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What is Free Radical Substitution?

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    Substitution reactions

    These are reactions in which one atom in a molecule is replaced by another atom or group of atoms. Free radical substitution often involves breaking a carbon-hydrogen bond in alkanes such as

    methane CH4
    ethane CH3CH3
    propane CH3CH2CH3

    A new bond is then formed to something else. It also happens in alkyl groups like methyl, ethyl (and so on) wherever these appear in more complicated molecules.

    methyl CH3
    ethyl CH3CH2

    For example, ethanoic acid is CH3COOH and contains a methyl group. The carbon-hydrogen bonds in the methyl group behave just like those in methane, and can be broken and replaced by something else in the same way. A simple example of substitution is the reaction between methane and chlorine in the presence of UV light (or sunlight).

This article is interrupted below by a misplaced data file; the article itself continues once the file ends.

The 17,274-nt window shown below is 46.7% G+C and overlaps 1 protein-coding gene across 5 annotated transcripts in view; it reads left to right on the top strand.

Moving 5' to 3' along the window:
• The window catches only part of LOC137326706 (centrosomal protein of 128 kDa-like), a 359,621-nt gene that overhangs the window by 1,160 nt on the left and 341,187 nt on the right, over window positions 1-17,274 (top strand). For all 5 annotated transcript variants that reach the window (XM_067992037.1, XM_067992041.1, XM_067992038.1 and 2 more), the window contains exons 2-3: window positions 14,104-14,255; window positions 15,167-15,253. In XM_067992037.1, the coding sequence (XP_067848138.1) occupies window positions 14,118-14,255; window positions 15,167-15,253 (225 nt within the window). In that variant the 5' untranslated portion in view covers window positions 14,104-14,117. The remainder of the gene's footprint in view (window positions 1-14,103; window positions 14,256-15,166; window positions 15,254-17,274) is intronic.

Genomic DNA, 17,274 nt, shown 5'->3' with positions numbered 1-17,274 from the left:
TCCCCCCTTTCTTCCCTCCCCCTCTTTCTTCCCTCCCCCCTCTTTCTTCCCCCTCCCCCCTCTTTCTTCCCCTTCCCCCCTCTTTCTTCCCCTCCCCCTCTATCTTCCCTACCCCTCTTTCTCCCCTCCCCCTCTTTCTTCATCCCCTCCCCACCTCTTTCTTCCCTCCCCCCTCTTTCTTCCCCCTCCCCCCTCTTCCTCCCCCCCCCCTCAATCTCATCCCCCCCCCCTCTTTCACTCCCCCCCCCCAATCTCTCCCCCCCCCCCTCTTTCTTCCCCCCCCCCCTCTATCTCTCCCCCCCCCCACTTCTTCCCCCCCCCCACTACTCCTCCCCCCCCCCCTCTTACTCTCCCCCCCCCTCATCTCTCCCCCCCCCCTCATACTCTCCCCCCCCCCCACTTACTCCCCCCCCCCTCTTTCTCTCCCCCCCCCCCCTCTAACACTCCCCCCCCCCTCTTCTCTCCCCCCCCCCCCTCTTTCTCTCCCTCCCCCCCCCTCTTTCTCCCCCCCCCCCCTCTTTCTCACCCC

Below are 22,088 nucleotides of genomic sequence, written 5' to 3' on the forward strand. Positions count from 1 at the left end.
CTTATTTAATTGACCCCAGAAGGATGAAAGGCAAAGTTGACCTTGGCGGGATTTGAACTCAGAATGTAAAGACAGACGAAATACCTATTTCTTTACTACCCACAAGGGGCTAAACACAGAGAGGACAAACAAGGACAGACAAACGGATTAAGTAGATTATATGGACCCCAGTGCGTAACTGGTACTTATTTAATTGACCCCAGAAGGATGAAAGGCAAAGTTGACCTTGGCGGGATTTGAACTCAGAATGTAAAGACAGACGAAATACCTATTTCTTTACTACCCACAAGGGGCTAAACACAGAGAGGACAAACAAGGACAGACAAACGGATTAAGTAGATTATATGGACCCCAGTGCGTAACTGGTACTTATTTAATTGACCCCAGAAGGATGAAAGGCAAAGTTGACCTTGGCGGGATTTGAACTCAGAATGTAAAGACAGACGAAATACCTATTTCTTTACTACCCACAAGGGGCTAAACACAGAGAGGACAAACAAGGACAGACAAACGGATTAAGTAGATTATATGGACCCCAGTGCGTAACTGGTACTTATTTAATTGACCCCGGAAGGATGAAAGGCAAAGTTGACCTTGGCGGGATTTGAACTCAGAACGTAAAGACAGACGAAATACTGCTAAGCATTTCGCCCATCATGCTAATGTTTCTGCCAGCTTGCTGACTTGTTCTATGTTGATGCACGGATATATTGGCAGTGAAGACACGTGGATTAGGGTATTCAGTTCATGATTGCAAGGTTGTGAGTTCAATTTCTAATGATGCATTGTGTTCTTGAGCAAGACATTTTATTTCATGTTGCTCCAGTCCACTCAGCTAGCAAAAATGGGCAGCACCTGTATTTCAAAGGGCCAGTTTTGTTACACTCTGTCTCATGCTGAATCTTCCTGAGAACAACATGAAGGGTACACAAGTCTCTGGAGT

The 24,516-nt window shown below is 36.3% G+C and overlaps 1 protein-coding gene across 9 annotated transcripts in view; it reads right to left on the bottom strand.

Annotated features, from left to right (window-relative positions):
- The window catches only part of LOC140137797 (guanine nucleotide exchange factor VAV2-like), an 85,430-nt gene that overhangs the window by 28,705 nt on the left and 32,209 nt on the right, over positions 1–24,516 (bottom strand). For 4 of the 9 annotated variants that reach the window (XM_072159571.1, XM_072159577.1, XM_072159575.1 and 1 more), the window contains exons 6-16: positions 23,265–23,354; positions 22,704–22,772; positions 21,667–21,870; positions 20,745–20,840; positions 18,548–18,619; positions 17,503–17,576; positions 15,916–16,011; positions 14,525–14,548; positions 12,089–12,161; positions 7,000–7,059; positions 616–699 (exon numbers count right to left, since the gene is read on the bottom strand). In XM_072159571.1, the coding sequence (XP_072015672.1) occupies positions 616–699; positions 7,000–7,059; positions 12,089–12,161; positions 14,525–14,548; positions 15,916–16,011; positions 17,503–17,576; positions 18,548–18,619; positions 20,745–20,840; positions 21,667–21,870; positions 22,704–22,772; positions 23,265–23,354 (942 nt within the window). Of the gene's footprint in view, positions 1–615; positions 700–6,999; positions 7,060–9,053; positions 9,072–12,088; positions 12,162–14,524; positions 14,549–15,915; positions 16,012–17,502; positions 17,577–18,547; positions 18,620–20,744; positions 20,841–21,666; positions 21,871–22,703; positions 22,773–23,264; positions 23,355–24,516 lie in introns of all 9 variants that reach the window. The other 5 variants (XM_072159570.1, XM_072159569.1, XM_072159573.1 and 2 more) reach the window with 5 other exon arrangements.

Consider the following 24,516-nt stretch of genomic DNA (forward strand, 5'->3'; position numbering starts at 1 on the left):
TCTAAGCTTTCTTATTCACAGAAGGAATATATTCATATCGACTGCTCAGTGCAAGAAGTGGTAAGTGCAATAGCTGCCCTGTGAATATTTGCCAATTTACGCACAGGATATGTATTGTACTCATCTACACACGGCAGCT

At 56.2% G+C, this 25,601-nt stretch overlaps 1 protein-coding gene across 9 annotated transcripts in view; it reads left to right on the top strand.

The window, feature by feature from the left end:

\[ CH_4 + Cl_2\rightarrow CH_3Cl + HCl\]

    Notice that one of the hydrogen atoms in the methane has been replaced by a chlorine atom. That's substitution.

    Free radical reactions

    Free radicals are atoms or groups of atoms which have a single unpaired electron. A free radical substitution reaction is one involving these radicals. Free radicals are formed if a bond splits evenly - each atom getting one of the two electrons. The name given to this is homolytic fission.

    To show that a species (either an atom or a group of atoms) is a free radical, the symbol is written with a dot attached to show the unpaired electron. For example:

    a chlorine radical Clelectron_uv5j.GIF
    a methyl radical CH3electron.GIF


    Jim Clark (

    This page titled What is Free Radical Substitution? is shared under a CC BY-NC 4.0 license and was authored, remixed, and/or curated by Jim Clark.

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